May 20, 2014

For a traditional IRA, you’re usually all clear if you’re 59 ½ or older.

Roth IRAs offer a bit more flexibility. Generally, you may withdraw your contributions to a Roth penalty-free at any time for any reason, as long as you don’t withdraw any earnings on your investments (as opposed to the amount you put in) or dollars converted from a traditional IRA before age 59 ½. Not sure which money is considered a contribution and which is considered earnings? The IRS views withdrawals from a Roth IRA in the following order: your contributions, money converted from traditional IRAs and then earnings. So if you take out more than you’ve contributed in total, then you’re starting to dip into conversion dollars or earnings, and will be penalized and taxed accordingly.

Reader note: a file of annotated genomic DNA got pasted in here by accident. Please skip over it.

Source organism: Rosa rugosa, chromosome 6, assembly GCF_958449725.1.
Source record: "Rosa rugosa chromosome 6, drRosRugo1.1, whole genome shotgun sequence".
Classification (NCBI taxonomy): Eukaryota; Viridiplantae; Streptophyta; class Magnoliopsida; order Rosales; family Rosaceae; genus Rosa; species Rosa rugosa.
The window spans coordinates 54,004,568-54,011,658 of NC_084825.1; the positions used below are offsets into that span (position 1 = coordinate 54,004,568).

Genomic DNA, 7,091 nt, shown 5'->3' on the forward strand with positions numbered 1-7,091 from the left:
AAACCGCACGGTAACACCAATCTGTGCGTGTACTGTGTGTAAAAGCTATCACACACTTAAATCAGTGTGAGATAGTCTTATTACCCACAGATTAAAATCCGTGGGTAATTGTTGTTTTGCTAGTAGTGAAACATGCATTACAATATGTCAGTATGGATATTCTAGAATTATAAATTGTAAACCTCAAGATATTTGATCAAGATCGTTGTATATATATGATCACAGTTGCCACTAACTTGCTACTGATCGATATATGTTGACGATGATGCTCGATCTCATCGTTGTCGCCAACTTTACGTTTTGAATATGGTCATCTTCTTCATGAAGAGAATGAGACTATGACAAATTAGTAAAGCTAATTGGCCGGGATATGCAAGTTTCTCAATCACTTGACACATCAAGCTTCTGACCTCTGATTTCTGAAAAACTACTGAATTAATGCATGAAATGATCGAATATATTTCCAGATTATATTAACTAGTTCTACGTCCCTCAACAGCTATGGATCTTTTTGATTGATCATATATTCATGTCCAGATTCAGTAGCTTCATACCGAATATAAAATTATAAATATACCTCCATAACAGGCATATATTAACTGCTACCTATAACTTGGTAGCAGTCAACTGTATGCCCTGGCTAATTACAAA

To withdraw earnings from a Roth IRA penalty-free, you must be at least 59½ and it must be at least five years since you first began contributing. If you converted a regular IRA to a Roth IRA, you can’t take qualified distributions until at least five years after the conversion.

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